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EPA’s Clean Power Plan: Identifying opportunities for low income communities

Mary Sprayregen -

In October 2015, the EPA published its long awaited Clean Power Plan (CPP), which sets a nation-wide goal of reducing carbon dioxide emissions from power plants 32 percent below 2005 levels by 2030. The CPP requires states to draw up plans and take action to reduce carbon dioxide emissions from their electricity sector. In an effort to be flexible about different approaches states might take, the EPA has offered several compliance mechanisms.

The Vermont Energy Investment Corporation (VEIC) has been actively engaged in the CPP rule development process and was pleased to see that the final rule included a new and innovative program targeted at providing electric efficiency programs in disadvantaged communities. The proposed program, known as the Clean Energy Incentive Program (CEIP), is a 2-year program within the CPP designed to jump start energy efficiency in low income communities during 2020 and 2021. The CEIP also contains a renewable energy component for all communities, which is not discussed here.

The CEIP establishes a pool of matching credits from which compliance entities can draw ahead of the CPP compliance requirements in 2022. For every one credit a state sets aside for an approved low income energy efficiency project, the EPA will provide two credits that can be used to meet compliance requirements. The program is voluntary and a state must indicate its (non-binding) intent in using the program by September 2016.

VEIC believes the CEIP provides an important and unique opportunity to encourage investments in communities that need it the most and are often the most affected by emissions. Nearly 30 years ago, VEIC was founded and dedicated to helping low-income people, communities, and the organizations that serve them, by reducing the economic and environmental costs of energy use. We believe that in order for the CEIP to have the greatest possible impact on communities and the environment, the final program should include the following components:

  1. When considering criteria, terms and requirements, the EPA should rely on proven results: When there is a choice between established and proven programs or providers and those still in development and testing, the criteria should favor the proven.
  2. Geographic targeting of program benefits to areas designated as low-income communities (federal poverty levels or determined from median income statistics, for example) is an expeditious way for identifying and qualifying eligible energy efficiency projects.
  3. The term Residential should include all forms of residential buildings—single-family homes and multifamily units, whether owned or rented. There is also a case to be made for going beyond residential energy efficiency programming in the CEIP. Energy efficiency benefits can accrue to all people when programming extends to other classes of utility ratepayers: businesses, institutions, commercial enterprises, industry, and manufacturing facilities. The strongest case for effectiveness can be made by extending services to small- and medium-sized businesses (SMB) and institutional facilities.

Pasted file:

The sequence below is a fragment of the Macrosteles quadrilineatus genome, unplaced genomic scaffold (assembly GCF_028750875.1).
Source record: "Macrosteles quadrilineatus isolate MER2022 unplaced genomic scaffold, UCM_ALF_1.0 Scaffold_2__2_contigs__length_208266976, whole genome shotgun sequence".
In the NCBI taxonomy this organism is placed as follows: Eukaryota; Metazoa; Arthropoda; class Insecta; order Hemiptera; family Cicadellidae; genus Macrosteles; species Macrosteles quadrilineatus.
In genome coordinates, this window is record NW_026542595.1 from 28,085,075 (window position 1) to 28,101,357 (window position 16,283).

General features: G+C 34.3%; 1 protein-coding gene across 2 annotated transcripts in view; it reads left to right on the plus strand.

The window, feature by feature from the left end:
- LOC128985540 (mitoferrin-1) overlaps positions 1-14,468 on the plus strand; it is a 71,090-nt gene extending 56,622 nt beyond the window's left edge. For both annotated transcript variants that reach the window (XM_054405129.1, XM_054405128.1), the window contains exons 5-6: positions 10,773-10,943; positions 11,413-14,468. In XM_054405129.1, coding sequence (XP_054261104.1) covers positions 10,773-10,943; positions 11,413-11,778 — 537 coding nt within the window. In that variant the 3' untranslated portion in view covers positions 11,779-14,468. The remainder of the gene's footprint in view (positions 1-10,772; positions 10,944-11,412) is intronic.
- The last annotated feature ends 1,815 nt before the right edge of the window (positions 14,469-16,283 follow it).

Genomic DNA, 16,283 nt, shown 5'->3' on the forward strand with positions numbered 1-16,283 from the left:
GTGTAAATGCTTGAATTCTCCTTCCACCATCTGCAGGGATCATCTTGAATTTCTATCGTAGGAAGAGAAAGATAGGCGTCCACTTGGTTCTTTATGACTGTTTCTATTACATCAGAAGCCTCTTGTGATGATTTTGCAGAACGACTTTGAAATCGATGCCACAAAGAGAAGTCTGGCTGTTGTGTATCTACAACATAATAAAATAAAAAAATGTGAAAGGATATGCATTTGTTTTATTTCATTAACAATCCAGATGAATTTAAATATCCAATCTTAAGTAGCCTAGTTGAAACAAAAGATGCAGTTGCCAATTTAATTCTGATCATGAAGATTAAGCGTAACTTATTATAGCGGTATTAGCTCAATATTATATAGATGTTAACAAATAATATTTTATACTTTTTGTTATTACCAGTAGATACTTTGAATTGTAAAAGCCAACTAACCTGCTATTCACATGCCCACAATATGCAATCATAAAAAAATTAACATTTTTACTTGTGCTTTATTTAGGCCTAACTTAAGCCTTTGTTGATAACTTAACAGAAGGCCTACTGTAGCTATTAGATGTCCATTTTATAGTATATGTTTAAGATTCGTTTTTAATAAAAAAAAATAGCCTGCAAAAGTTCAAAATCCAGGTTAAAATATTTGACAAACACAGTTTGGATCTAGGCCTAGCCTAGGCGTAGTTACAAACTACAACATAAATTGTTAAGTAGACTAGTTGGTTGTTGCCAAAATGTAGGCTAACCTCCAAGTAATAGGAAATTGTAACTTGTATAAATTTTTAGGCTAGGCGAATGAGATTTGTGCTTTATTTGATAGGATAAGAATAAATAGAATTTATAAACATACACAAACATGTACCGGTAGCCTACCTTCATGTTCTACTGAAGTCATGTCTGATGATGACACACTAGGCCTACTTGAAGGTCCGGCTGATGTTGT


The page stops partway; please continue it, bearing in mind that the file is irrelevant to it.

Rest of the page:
4. The definition of low income should effectively address those who are in reduced circumstances, but who are blocked from other efficiency or assistance programs by restrictive guidelines. We propose that low-income status be defined by Census Tract, and include all households in Census Tracts that have median income levels that are at or below 80 percent of Area Median Income (AMI), the HUD definition for low income.

To complement this Census Tract approach for maximum benefit, we recommend that EPA enable low-income households or multifamily buildings that happen to be located outside low-income Census Tracts to prove eligibility via simple procedures that rely on verifiable self-reporting and / or documentation demonstrating participation in other government income-qualified programs with criteria that are at or below the 80 percent of AMI.

  1. The EPA should use deemed savings to quantify energy savings to ensure that programs have sufficient assurance of installation rates through inspections and other verification protocols.
  2. CEIP credits should be allocated in a manner that maximizes carbon savings while minimizing costs.
  3. To encourage high performance among individual states, VEIC recommends that half of the matching pool be distributed proportionally, according to a state’s total electricity generation; the second half should be allocated according to total electricity used. All unallocated allowances by a certain date can be reallocated, with proportional weight, to states performing above the median, per-capita emission reduction.

What’s next?

We expect to see a final version of the Clean Energy Incentive Program (CEIP) in the first quarter of 2016. Although states must indicate their interest by September 2016, it does not bind them to the program.

Given the potential three-pronged benefits of the CEIP (investments in low income communities, carbon emissions reductions and Clean Power Plan bonus credits), VEIC recommends states seriously consider utilizing the program.

We understand that some states may be deterred from using the CEIP because they must set aside their own matching credits to the EPA’s bonus pool at a time when the value of these credits has yet to be determined. Despite this uncertainty, VEIC believes states and impacted electric utilities should begin actively considering potential CEIP projects as they have much to gain and very little to lose.

To find out more about the CEIP and its potential benefits, please contact Mary Sprayregen, VEIC Deputy Director of Policy and Public Affairs at 802-540-7769 or Msprayregen@veic.org

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